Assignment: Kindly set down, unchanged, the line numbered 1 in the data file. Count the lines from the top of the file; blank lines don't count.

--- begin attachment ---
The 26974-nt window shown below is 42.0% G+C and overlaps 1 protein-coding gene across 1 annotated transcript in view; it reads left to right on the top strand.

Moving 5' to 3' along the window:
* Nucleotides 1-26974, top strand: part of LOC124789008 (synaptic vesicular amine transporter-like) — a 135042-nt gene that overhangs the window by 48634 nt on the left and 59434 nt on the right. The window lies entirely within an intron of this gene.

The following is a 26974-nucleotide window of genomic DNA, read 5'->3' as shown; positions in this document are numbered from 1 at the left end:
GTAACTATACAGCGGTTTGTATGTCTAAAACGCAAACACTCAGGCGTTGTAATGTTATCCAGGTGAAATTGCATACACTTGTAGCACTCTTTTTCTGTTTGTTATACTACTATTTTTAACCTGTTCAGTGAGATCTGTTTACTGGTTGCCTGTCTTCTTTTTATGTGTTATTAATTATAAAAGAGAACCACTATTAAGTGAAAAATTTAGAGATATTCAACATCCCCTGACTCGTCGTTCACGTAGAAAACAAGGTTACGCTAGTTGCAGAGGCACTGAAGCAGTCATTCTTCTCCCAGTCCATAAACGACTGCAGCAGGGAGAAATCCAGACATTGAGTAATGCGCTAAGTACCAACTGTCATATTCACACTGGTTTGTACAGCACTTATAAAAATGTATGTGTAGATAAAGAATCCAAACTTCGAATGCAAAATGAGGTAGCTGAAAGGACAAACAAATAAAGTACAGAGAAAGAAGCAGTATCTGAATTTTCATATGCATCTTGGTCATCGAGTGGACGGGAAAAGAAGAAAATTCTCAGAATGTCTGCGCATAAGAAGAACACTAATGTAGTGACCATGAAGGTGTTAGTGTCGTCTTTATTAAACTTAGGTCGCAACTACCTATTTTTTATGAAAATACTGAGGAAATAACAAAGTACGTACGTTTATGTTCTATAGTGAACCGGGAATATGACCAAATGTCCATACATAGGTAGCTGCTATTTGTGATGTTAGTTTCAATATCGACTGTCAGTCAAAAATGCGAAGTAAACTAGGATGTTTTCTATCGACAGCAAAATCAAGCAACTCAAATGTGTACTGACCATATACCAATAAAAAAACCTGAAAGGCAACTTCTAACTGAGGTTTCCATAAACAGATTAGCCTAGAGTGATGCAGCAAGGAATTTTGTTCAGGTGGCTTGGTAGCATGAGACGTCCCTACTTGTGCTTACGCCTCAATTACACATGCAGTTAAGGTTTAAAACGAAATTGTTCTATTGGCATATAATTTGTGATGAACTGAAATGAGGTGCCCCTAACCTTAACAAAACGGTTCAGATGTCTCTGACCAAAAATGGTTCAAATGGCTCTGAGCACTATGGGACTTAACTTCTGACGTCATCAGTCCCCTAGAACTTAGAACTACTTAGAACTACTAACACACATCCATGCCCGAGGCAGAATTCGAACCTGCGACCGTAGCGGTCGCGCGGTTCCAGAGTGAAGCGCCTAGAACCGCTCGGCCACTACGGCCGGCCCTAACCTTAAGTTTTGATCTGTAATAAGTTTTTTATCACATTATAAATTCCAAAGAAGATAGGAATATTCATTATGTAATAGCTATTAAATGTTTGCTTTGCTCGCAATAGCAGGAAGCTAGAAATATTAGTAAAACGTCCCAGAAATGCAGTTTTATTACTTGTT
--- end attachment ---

The 26974-nt window shown below is 42.0% G+C and overlaps 1 protein-coding gene across 1 annotated transcript in view; it reads left to right on the top strand.